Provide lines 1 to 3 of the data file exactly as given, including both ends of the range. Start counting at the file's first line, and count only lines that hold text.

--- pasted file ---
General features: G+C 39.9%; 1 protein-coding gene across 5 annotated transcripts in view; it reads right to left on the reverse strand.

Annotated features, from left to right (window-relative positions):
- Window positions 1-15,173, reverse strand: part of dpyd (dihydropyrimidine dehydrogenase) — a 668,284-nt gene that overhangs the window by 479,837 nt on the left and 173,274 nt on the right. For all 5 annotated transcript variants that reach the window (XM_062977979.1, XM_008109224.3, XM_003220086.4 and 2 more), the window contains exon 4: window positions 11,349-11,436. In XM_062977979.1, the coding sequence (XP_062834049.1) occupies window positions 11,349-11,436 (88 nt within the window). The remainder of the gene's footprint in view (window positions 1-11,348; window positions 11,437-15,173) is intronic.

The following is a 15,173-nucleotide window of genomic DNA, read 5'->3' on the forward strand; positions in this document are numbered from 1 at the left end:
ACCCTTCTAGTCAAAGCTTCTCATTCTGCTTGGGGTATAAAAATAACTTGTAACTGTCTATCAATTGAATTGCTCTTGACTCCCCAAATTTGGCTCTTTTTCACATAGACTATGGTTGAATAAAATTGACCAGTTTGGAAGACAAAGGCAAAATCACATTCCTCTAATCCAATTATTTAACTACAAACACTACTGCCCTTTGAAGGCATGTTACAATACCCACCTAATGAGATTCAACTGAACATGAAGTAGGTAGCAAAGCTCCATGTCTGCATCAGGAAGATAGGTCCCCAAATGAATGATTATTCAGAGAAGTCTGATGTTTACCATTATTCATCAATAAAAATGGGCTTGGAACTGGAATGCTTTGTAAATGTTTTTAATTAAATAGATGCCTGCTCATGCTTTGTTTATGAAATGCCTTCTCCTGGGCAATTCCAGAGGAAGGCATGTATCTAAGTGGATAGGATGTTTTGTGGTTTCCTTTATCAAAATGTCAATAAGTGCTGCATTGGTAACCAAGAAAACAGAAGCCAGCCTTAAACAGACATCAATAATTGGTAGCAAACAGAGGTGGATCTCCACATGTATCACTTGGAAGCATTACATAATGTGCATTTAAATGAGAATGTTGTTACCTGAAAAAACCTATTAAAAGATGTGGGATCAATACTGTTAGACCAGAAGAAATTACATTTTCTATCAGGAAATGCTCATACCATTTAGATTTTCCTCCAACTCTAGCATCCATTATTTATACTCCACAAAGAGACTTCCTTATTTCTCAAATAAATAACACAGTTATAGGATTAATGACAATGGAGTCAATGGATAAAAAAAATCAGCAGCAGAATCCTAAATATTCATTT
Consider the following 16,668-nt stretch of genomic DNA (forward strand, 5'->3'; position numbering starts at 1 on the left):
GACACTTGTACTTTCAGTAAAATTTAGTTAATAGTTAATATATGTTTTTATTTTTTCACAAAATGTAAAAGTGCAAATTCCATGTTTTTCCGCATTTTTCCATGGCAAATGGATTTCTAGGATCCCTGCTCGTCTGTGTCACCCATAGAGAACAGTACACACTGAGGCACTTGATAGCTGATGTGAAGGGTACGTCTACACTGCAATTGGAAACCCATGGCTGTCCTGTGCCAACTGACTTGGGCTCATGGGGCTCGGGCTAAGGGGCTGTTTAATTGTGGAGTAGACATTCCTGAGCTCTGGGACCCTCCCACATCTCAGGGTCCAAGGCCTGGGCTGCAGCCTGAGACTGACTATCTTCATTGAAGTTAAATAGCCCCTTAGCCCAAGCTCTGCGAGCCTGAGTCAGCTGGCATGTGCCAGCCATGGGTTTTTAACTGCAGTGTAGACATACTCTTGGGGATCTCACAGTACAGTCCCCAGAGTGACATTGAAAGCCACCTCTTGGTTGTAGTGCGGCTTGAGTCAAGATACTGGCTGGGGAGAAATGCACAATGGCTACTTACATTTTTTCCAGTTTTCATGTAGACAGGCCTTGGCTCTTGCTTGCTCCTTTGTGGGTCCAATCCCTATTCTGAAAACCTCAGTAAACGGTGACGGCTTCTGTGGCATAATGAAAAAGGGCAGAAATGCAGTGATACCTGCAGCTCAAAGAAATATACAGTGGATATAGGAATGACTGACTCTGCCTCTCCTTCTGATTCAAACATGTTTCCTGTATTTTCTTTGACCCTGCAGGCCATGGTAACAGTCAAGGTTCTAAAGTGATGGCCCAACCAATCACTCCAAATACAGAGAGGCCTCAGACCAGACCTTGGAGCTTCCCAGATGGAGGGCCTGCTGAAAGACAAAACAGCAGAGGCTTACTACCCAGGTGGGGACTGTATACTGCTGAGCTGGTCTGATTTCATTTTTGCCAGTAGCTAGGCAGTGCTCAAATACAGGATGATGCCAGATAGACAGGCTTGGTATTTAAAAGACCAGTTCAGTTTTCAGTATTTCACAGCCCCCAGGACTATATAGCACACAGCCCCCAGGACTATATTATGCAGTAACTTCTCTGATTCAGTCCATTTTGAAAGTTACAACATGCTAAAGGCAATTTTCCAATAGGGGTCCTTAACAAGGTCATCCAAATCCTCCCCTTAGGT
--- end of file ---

General features: G+C 39.9%; 1 protein-coding gene across 5 annotated transcripts in view; it reads right to left on the reverse strand.

Annotated features, from left to right (window-relative positions):
- Window positions 1-15,173, reverse strand: part of dpyd (dihydropyrimidine dehydrogenase) — a 668,284-nt gene that overhangs the window by 479,837 nt on the left and 173,274 nt on the right. For all 5 annotated transcript variants that reach the window (XM_062977979.1, XM_008109224.3, XM_003220086.4 and 2 more), the window contains exon 4: window positions 11,349-11,436. In XM_062977979.1, the coding sequence (XP_062834049.1) occupies window positions 11,349-11,436 (88 nt within the window). The remainder of the gene's footprint in view (window positions 1-11,348; window positions 11,437-15,173) is intronic.